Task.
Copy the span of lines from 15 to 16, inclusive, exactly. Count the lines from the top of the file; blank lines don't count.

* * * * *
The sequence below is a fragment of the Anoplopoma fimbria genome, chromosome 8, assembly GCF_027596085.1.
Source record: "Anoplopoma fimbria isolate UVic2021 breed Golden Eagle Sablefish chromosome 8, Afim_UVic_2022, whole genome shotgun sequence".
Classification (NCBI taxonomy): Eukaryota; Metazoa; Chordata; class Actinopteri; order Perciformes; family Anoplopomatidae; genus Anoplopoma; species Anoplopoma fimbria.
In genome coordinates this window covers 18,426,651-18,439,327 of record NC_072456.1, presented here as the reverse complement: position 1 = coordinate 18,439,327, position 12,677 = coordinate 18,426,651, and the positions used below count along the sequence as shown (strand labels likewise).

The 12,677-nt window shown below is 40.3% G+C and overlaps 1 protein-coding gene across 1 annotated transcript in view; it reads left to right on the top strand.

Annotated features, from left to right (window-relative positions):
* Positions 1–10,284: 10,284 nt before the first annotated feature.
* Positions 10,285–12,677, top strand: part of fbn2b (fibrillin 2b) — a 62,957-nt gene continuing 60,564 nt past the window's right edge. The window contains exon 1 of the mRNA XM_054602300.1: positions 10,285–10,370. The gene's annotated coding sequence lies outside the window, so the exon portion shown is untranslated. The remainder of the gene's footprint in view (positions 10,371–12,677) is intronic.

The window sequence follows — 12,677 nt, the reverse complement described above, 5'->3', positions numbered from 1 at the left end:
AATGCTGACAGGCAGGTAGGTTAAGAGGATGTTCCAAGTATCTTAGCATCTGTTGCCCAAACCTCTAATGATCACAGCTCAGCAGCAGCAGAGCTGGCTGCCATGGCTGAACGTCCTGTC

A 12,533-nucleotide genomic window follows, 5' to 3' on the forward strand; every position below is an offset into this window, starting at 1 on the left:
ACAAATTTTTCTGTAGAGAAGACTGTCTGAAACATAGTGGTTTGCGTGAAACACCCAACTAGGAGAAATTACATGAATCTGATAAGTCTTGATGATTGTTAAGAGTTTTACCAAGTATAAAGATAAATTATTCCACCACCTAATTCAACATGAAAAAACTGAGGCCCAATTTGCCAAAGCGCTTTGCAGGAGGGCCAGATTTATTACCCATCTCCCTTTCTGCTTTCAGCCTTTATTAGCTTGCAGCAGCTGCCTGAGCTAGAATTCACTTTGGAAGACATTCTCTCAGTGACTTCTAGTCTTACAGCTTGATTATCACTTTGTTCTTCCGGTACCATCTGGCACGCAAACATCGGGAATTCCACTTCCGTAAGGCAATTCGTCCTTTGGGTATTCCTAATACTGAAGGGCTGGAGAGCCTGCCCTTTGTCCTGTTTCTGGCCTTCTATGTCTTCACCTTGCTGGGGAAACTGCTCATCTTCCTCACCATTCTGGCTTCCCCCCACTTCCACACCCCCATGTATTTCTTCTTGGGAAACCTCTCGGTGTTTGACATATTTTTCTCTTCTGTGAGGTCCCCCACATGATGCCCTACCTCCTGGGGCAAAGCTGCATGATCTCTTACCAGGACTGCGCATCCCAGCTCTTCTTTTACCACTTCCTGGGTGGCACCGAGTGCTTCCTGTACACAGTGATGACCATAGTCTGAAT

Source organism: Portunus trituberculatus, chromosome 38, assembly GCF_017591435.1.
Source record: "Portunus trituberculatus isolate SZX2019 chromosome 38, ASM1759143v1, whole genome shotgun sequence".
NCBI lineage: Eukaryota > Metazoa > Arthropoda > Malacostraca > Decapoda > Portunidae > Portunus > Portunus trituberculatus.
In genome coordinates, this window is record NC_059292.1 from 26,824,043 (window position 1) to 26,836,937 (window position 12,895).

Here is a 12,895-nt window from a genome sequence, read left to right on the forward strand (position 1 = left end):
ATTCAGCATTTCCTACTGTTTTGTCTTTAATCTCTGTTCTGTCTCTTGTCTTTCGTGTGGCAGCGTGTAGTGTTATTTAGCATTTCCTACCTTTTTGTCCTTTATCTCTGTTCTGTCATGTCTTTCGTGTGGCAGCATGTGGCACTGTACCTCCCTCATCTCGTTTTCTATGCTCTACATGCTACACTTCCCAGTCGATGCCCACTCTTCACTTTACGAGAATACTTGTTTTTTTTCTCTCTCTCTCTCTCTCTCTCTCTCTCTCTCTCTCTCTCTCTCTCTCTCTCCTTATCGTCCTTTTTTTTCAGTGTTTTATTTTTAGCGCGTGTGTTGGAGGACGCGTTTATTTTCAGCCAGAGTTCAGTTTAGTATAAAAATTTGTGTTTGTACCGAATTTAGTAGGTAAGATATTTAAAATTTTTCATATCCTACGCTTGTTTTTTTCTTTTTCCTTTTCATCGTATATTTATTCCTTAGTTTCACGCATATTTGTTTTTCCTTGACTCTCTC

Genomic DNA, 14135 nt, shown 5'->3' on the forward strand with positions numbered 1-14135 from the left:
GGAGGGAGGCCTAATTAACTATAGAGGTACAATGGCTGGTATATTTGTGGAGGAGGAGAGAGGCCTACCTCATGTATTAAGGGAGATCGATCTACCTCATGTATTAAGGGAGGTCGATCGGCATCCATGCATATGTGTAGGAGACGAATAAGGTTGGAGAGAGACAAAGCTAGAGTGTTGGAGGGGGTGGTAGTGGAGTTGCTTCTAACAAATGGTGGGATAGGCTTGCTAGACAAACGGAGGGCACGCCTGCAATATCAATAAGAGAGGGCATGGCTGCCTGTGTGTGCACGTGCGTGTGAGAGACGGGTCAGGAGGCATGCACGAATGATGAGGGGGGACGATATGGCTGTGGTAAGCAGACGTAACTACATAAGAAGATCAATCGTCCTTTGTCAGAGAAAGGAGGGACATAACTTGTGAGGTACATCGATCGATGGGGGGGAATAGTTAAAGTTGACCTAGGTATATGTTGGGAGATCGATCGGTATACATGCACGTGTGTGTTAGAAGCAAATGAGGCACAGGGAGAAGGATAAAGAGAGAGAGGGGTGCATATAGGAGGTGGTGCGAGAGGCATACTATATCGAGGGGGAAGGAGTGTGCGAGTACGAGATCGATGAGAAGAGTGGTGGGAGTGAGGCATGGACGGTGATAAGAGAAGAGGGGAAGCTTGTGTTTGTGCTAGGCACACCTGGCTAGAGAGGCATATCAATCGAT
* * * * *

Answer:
NCBI lineage: Eukaryota > Metazoa > Arthropoda > Malacostraca > Decapoda > Portunidae > Portunus > Portunus trituberculatus.
In genome coordinates, this window is record NC_059292.1 from 26,824,043 (window position 1) to 26,836,937 (window position 12,895).